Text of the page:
More lost footpaths to be saved after ‘race against time’ to find missing walkways averted

Forgotten rights of way have been saved for ramblers after the Government scrapped a deadline to register 41,000 miles of historic footpaths.

A 2026 deadline to register historic rights of way to protect them for public use has been ditched, following a campaign to save lost footpaths through the landscape.

The Ramblers, a walking charity, welcomed the Government’s move to repeat the cut-off date for recording historic English rights of way, to allow for more time for paths to be identified and added to the public network.

The decision meant important and useful paths could be “protected for future generations”, campaigners said.

Volunteers helped the Ramblers uncover thousands of thousands of paths that were left off the official maps that councils were required to draw up in the 1950s, detailing all rights of way in their area.

But the charity faced a “race against time” to get as many of the 41,628 miles of missing rights of way the search had uncovered in England registered on official maps before the 2026 deadline.

deadline averted

The Ramblers had called for the cut-off date to be scrapped or extended by five years.

Now the Department for Environment, Food and Rural Affairs (Defra) has decided to follow the Welsh Government’s lead and challenge the legal deadline for registering the paths.

Once recorded as rights of way and added to the definitive map, paths are protected under the law for people to use.

A Defra spokesman said: “As we have recognized in our 25 Year Environment Plan, public access is key to connecting people with the environment to improve health and wellbeing.

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“The Government has decided to take forward a streamlined package of measures in order to help enhance the way that rights of way are recorded and managed.”

Jack Cornish, head of paths for the Ramblers, said: “After years of campaigning by the Ramblers, the announcement by the Government that they will abolish the 2026 deadline for registering historic paths is a cause for celebration.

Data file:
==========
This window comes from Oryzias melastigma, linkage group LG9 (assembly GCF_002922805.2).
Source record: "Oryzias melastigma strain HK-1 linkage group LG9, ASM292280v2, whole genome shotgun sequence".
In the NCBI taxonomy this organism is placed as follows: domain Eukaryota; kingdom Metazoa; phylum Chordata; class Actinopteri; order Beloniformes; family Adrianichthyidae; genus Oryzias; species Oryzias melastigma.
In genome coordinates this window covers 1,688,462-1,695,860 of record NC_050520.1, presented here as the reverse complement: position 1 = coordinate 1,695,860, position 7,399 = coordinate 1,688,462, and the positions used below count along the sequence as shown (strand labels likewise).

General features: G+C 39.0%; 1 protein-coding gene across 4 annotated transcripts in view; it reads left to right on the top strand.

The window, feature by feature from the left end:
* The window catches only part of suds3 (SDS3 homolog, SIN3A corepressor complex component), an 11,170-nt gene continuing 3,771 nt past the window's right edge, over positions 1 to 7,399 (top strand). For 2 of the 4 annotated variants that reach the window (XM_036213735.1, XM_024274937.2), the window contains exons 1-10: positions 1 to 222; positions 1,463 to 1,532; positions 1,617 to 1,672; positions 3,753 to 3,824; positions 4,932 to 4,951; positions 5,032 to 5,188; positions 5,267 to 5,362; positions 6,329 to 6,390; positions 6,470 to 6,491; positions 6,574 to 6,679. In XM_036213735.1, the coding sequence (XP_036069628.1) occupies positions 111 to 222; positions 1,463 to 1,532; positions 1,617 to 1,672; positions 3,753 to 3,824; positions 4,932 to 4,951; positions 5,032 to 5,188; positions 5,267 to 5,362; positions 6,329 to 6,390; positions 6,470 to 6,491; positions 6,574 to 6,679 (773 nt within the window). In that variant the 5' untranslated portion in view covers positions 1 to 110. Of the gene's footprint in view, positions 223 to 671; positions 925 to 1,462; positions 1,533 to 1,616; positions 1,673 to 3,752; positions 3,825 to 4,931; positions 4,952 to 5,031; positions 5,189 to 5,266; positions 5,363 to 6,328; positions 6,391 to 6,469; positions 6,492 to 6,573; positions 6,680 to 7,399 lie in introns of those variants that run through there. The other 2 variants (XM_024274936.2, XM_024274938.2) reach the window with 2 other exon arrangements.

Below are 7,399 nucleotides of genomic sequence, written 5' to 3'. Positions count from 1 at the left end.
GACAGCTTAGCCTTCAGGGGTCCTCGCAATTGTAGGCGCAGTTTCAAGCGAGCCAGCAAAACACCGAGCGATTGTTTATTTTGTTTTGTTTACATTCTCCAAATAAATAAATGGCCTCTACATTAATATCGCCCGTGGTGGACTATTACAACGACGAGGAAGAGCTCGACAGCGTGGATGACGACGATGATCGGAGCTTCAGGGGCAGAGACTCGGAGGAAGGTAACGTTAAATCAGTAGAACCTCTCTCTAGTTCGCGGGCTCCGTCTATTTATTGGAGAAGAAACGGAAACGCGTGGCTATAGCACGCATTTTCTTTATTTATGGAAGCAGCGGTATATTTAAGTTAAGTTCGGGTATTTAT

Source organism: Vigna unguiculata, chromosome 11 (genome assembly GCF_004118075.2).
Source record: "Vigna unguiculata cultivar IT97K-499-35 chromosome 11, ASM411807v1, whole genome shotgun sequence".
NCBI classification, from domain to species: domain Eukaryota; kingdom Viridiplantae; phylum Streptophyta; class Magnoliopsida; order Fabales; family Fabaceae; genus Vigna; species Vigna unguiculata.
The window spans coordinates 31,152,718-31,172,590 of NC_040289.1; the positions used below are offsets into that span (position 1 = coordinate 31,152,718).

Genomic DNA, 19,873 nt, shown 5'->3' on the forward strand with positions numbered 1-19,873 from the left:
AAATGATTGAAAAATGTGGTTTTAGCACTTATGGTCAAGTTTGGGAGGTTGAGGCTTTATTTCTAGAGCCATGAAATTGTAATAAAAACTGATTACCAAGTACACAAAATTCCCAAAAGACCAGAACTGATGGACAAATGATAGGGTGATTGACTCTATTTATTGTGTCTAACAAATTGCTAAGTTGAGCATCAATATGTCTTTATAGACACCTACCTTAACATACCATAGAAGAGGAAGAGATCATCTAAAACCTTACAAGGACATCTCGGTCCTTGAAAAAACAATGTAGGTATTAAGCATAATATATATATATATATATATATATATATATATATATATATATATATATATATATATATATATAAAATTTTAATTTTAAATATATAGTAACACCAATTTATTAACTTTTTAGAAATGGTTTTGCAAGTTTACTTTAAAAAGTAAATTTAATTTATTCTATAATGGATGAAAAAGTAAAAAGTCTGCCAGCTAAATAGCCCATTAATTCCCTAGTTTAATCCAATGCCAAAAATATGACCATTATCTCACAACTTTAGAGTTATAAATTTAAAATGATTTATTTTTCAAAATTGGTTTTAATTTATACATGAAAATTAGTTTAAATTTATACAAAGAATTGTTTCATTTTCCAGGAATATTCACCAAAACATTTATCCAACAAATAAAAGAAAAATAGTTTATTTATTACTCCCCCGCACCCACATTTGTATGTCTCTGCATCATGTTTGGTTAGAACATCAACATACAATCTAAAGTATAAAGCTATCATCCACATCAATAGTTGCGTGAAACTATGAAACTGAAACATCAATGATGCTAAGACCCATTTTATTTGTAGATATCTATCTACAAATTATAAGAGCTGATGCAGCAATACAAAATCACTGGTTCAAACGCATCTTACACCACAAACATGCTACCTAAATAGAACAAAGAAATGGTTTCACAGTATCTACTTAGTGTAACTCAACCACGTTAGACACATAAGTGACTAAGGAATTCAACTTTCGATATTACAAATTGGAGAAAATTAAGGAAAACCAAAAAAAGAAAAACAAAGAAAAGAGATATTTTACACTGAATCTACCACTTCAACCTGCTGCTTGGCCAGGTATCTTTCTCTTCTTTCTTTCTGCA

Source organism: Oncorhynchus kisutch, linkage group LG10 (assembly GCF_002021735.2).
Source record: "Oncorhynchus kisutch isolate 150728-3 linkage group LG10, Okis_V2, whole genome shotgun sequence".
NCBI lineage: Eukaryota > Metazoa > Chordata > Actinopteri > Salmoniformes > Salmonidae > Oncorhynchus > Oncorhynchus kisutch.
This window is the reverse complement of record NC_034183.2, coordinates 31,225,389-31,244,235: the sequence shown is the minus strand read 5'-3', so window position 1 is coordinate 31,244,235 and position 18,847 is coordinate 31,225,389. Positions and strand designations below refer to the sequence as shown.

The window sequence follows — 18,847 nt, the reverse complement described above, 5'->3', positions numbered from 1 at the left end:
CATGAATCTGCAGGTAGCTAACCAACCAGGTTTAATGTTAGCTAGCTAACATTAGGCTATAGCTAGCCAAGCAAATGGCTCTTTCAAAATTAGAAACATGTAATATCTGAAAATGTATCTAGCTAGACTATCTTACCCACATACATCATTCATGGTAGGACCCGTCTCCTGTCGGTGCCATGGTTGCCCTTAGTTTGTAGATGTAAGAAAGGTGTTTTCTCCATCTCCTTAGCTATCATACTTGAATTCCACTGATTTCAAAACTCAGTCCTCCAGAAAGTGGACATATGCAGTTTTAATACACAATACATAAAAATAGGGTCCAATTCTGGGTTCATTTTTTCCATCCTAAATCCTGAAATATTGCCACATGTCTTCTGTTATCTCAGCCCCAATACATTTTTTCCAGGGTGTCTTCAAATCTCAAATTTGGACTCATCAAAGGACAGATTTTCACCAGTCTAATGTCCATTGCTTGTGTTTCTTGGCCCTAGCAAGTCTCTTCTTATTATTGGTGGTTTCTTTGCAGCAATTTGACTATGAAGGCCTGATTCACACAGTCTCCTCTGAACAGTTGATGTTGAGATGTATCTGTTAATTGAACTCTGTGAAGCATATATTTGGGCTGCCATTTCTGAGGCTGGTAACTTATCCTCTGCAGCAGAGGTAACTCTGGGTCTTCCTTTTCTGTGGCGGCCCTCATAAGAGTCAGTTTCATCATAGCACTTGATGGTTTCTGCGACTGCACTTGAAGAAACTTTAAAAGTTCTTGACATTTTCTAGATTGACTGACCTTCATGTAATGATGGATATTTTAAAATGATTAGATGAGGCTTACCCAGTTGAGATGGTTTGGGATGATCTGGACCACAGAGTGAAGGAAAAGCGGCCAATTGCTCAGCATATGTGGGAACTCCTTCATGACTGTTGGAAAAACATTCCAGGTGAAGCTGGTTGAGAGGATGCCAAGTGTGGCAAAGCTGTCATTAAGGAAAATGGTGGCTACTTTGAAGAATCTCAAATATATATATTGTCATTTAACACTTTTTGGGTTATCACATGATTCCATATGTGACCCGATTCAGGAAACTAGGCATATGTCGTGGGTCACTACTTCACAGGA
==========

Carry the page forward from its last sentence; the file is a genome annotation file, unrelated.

“This welcome decision means that, with the help of our brilliant volunteers, we’ll be able to make sure the most important and useful paths are added back to the map and protected for future generations.

“And we no longer have the pressure of an arbitrary deadline in either England or Wales that put so many of our rights of way at risk.”

Hunt for remaining paths

In 2020, thousands of members of the public joined the Ramblers’ online hunt for lost paths, comparing historic maps with current official records to find more than 49,000 miles of potential unrecorded rights of way in England and Wales.

The walking charity has been working with a team of volunteers to prioritize the paths that would be the most useful additions, and supporting efforts to research the historical evidence and make applications to local authorities to add them to the map.

The Ramblers said that if successfully claimed, the missing paths will have the potential to increase the network in England and Wales by up to a third.

The move to scrap the 2026 deadline will ease the pressure on local authorities which need to process the claims, the charity said, but called for better resources for councils to handle applications efficiently.

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Mr Cornish added: “We can’t relax yet – it’s still important that we get these paths applied for and added to the map, so we can all have access to great places to go walking and connect with nature.”

Kate Ashbrook, general secretary of the campaign group Open Spaces Society, said she was “greatly relieved” that Defra had taken the “sensitive and pragmatic decision” to ax the “2026 guillotine”.

She said: “Now, users can carry out their work without a Sword of Damocles hanging over them, and we can ensure that valuable ways are saved.”

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George Holan

George Holan is chief editor at Plainsmen Post and has articles published in many notable publications in the last decade.

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